Usher in the era of the self-service business intelligence platforms. Metabase, Domo, Looker, Whaly, Tableau, Qlik, and many more — these platforms are a godsend in finally freeing up some of the data teams’ time and bridging the gap.
Before blindly implementing a self-service BI platform, however, it’s important to define what “self-service” means and what it should look like, taking certain questions, cautions, and nuances into consideration. For example:
Without further ado, here’s my take on self-service in BI.
Self-service should be about collaboration and open communication between both teams, like in a team sport. In a team sport, there are specific positions and objectives that different players are responsible for. Each player has their own space to do what they do best, and shine in their own right. With this in mind, don’t expect business teams to “become analysts,” but expect them to become experts at fetching and interpreting actionable insights from data.
For this to work, the self-service component of the BI platform must be easy enough for business users to use. Which takes us to the next section.
We’ve gone through how roles should be divided, like players in a team sport, and boundaries should be clear. This applies to the work environments within the BI platform as well. There should be clear lines around where the data team works, and where the business teams work, within the same platform. Of course, these two areas (or tools) must be highly effective at communicating with each other, leading back to the collaboration point. Collaboration is of high importance in both the organization aspect and the technology aspect.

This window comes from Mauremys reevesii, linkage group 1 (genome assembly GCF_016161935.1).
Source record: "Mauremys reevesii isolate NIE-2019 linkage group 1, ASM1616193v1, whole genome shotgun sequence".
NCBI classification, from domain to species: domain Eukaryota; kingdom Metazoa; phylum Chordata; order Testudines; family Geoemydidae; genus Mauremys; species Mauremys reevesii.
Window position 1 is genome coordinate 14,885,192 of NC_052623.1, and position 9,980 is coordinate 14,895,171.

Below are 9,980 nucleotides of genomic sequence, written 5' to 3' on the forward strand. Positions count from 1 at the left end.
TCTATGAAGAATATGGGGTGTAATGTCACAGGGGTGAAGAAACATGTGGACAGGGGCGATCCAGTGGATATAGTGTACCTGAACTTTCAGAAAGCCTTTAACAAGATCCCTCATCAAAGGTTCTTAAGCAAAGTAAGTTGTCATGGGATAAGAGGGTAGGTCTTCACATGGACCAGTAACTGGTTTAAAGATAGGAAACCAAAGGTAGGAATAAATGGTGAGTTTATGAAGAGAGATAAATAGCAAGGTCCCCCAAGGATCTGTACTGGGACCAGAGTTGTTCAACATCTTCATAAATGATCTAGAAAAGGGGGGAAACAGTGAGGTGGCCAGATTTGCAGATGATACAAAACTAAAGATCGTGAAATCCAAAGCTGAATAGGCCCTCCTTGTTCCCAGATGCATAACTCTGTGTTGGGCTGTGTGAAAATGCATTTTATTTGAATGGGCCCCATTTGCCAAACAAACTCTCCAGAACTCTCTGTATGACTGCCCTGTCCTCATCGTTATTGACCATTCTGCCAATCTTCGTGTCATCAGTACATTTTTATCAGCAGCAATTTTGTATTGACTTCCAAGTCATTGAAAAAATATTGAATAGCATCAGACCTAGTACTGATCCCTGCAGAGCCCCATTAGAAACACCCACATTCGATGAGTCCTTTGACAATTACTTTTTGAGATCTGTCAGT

Not only does the separation of having two tools/interfaces enable each team to do their jobs better, it also ensures high governance so that data isn’t at risk of breaking or becoming unreliable.
All in all, if we had to tie it back to one of those real-life, every day self-service examples, it would be a little closer to the grocery store example — but not because you’re “just buying a few things.” Regardless of the complexity and depth of the questions they have, business teams should always be able to leverage “self-checkout” (self-service) to save time, be autonomous, and avoid the bottleneck that “waiting in line” for the data teams could have. When it comes to making business decisions, there’s no time to spare.
This is what makes self-service BI so important, and something every company should invest into. You’ll be glad you did, because it comes with some pretty great benefits like boosting data adoption and data familiarity beyond the data teams, setting the foundation for implementing a data-driven culture at your company. Plus, you’ll be empowering data teams to do what they do best, as opposed to treating them like a support team whose main job is to react to business requests 24/7.
To learn more about Whaly's self-service BI platform and how it can help you, get in touch!